Today the number of web pages in existence is measured in the billions, but just fifteen years ago that number was only a few hundred, accessed primarily by academics and research institutions. In 1993 a web browser named Mosaic, developed by Marc Andreessen and Eric Bina for the National Center for Supercomputing Applications, was released which, for the first time, allowed graphics to be displayed inline with text. The Mosaic browser became Netscape Navigator in 1994, and is credited as a major contributing factor to the internet boom of the 1990s.
By mid 1995 the World Wide Web had caught the imagination of ordinary folks and Netscape was the dominant browser. In that same year Microsoft released its own browser, Internet Explorer 1.0, and thus began the first so-called browser war. Initially over 80% of those browsing the web used Netscape, but Microsoft, able to bundle Internet Explorer into its Windows operating system in over 90% of the world-wide computer market, had an advantage that could not be overcome, and Netscape’s popularity dwindled until 1998, when America Online purchased it for $4.2 billion dollars and incorporated it as the AOL browser.
Recently AOL announced that it would cease development and support of the Netscape browser in February 2008. It suggested that AOL users adopt Mozilla’s Firefox as their browser.
Mozilla began as the project name for the development of the original Netscape Navigator. Shortly before its purchase by AOL in 1998, Netscape formed the Mozilla Organization to develop a suite of internet applications. Eventually AOL’s interest in the Mozilla project waned, so in 2003 the Mozilla Foundation was created as an independent entity.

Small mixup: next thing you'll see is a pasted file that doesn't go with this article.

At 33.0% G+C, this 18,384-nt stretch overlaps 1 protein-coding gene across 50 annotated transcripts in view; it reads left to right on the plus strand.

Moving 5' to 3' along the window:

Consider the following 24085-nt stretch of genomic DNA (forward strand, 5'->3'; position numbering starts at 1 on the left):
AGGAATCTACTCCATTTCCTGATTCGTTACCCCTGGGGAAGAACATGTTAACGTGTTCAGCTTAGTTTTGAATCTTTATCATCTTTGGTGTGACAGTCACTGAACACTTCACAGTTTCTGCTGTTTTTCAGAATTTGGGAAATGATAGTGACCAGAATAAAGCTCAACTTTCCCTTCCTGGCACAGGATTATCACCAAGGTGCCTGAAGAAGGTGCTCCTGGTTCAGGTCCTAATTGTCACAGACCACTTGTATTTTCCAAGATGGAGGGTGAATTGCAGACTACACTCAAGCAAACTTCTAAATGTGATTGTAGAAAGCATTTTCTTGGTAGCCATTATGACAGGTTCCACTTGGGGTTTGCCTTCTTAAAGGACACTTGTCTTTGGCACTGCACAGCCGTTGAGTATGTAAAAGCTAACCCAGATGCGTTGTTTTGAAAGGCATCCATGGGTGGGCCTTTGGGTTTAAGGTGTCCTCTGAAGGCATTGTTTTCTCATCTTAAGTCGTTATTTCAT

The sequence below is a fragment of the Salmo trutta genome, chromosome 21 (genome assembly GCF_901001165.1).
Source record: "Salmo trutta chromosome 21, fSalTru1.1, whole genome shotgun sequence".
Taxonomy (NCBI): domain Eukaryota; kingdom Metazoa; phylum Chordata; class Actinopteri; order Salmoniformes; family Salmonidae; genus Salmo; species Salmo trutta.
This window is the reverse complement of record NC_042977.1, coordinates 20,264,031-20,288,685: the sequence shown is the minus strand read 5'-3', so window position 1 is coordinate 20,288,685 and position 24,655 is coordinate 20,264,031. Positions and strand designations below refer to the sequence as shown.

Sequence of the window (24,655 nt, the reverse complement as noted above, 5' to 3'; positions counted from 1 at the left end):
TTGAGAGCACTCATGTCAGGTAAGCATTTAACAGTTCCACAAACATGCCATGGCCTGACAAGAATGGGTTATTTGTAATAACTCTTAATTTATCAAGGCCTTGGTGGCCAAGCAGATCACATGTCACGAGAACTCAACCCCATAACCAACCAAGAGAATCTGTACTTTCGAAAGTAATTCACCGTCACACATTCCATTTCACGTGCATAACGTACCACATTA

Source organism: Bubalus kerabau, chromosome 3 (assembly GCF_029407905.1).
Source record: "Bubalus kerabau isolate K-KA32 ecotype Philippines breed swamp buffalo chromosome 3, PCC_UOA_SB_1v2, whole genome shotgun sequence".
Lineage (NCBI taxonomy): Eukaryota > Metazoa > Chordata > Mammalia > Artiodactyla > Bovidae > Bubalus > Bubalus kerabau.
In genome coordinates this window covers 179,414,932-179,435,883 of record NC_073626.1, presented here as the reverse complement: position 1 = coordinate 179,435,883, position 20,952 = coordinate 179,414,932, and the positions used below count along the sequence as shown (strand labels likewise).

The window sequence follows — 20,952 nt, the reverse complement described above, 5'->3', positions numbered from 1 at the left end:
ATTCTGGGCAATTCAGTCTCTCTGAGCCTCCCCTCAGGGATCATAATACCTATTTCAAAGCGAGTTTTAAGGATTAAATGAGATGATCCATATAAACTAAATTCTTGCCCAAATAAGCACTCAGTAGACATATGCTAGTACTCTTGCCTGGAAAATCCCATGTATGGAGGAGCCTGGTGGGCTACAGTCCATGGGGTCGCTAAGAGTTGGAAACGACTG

Mozilla released Firefox 1.0 in 2004 as a free, open source browser which meant that its code could be viewed by all, and anyone could contribute to its development. Firefox has been popular since its initial release and continues to eat into IE’s market share. This is known as the second browser war. Essentially it’s the Child of Netscape vs Microsoft.
How well is Firefox doing in this war? Based primarily on the 12,000 or so hits on Bob Kopolow’s review of Norton’s Ghost in the October 2007 issue of our club’s online newsletter, it looks to me like Firefox has around 24% of the browser market share, whereas IE has around 71%.
Does this mean that IE is the better browser? This is not a fair question. If a Federal court hadn’t secured Microsoft’s right to bundle IE with Windows, then we’d all have to choose and download a browser to use with our new computers. In an open market Firefox’s features might seem very appealing to a majority of folks, and it could be the top dog. Perhaps more folks would discover Opera’s appeal. Who knows? The point is that IE is already on our computers and most folks simply ‘dance with the one what brought ‘em’. As a result, any browser that tries to compete with IE is born to lose if dominance in the market is the goal.
I use Firefox because I believe it to be the better browser, and it has many add-ons that are handy when developing websites. Were I not such a fussy ‘informed’ computer user, I could probably be content with IE.
These ‘browser wars’ are a good thing, keeping developers on their toes, and as a result all browsers continue to evolve with new features and sometimes even improved performance.
— Bill Flanagan, the BBCC website mechanic.